C.of E. Bishops – better than some others

The Tablet had an article last week by Francis Davis entitled Players in the public square.

Catholic bishops are often overshadowed in the national debate by their Anglican counterparts, as shown in the furore caused by the Archbishop of Canterbury’s critique of the Coalition Government last week. A Catholic academic and political adviser asks why this may be…

A sample of the analysis:

…For a start, there are more than 100 Church of England bishops across 43 dioceses compared with 29 Catholic bishops across 19 dioceses in England. Catholic bishops in these dioceses shepherd around 4,000 clergy in England while the Anglican tally is double that number, bringing with them spouses and children whose joys and sorrows have direct consequences for the success of diocesan ­ministry.

The Anglicans have more than twice the number of schools – 4,820 with more than a million pupils – giving them greater presence in communities and opportunities for encounter. These schools are mainly primaries while the Catholic Church has far more ­secondary schools. There are 2,000 Catholic schools altogether in England and Wales ­educating 860,000 children.

I have also selected for closer examination the 19 Church of England bishops whose dioceses most closely compare with their Catholic counterparts. In these dioceses, Catholic ­bishops are generally older and remain in post longer than the Anglicans. The average Catholic episcopal age is 66 and their average service a decade at the diocesan helm compared to 60 and just over seven years for the Anglicans. Church of England bishops normally retire a decade younger than their Catholic counterparts.

This contrast in institutional reach and episcopal age is mirrored by matters of formation and experience. Each of the 19 Church of England bishops I surveyed had at least one degree from Oxford, Cambridge, London or another leading university. Only nine Catholic bishops in England have degrees from outside Catholic institutions, with some having pursued all their studies from secondary age in a seminary. Four of the current Anglican bishops have published more books between them than all English Catholic ­bishops combined since the Second Vatican Council. This is not only a question of class, as half of both groups surveyed were schooled in grammar or other state schools…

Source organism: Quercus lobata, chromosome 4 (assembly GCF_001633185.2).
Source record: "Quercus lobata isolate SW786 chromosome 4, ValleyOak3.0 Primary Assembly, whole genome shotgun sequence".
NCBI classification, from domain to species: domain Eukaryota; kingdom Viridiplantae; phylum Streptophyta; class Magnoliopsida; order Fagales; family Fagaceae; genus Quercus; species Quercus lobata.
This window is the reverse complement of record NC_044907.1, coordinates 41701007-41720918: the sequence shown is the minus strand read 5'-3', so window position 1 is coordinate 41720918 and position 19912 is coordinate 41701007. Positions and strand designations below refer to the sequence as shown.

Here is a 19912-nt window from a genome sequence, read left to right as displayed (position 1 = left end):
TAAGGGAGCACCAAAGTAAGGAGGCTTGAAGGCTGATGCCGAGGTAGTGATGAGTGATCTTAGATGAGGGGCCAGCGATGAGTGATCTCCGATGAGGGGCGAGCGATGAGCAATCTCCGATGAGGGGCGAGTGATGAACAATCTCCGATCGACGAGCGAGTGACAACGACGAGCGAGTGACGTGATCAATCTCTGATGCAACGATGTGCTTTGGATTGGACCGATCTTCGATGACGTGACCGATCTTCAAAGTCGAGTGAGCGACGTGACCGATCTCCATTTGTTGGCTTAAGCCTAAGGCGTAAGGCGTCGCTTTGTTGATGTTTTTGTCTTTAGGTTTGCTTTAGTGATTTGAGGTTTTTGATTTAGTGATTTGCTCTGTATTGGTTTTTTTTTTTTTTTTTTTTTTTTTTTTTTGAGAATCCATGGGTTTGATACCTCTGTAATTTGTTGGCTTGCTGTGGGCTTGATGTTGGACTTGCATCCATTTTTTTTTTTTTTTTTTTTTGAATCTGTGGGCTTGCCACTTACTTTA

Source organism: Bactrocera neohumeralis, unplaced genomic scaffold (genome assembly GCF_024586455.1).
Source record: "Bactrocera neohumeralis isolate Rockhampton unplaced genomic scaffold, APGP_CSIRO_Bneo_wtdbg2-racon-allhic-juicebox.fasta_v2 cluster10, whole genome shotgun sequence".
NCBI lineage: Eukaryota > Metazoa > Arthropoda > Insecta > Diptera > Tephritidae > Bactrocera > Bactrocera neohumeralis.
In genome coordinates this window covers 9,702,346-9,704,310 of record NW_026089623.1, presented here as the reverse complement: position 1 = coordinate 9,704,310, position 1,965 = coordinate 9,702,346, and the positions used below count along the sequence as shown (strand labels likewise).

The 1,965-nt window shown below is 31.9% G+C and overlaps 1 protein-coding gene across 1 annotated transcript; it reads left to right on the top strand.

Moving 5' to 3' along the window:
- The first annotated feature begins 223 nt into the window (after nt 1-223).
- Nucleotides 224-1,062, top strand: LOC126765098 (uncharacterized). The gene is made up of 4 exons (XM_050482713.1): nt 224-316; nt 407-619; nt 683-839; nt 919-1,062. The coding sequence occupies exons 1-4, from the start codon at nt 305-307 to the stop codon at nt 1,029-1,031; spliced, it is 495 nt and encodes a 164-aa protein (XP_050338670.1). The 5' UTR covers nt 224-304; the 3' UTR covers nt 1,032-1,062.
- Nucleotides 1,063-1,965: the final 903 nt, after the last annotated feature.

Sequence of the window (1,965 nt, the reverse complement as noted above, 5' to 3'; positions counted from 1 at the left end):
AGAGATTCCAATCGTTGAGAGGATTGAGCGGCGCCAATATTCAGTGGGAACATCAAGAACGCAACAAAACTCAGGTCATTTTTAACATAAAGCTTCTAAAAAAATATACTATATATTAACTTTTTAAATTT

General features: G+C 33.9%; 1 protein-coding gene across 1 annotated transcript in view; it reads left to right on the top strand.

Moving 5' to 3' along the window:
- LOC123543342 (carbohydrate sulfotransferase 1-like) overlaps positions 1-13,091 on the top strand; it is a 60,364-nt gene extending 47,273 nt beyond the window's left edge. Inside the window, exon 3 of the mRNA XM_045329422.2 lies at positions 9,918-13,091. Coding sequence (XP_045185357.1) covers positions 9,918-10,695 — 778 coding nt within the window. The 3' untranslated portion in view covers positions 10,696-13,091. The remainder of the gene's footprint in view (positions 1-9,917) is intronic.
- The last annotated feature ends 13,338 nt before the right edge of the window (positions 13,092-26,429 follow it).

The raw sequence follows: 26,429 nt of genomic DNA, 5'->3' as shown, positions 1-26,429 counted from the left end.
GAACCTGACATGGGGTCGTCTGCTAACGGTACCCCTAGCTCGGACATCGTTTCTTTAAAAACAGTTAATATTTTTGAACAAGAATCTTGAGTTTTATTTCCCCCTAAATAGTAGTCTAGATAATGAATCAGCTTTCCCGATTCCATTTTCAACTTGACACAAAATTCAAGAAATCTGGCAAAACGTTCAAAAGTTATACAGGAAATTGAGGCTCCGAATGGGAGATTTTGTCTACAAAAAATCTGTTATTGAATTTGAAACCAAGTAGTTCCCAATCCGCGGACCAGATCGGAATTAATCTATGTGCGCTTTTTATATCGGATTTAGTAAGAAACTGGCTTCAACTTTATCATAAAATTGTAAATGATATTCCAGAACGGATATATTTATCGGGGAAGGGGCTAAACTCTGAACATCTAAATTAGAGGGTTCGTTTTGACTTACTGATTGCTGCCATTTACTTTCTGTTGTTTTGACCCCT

Posted by Simon Sarmiento on Wednesday, 22 June
Simon Sarmiento, of the blog-site ‘Thinking Anglican UK’, summarises what he sees as the seminal argument, in The Tablet, on the relative merits of Bishops in the Church of England – as compared with their counterparts of the Roman Catholic Church in England and Wales.
One can wonder whether, or not, the fact that the C.of E. Bishops have a greater number – relatively speaking – of Oxbridge or other leading university graduates, this has any great effect upon their capabilities as Church Leaders. With most Catholic Bishops obtaining their educational formation in  the seminary, one wonders how exactly that affects their later engagement with the secular world?
Also, the fact that most Anglican Bishops have experience of family life connected with marriage and the raising of children, would seem, to the writer in the Tablet, to have practical consequences for the capability of their opposite numbers in the Roman Catholic Church as pastors to families.
Father Ron Smith, Christchurch

About kiwianglo

Retired Anglican priest, living in Christchurch, New Zealand. Ardent supporter of LGBT Community, and blogger on 'Thinking Anglicans UK' site. Theology: liberal, Anglo-Catholic & traditional. regarding each person as a unique expression of Christ, and therefore lovable.
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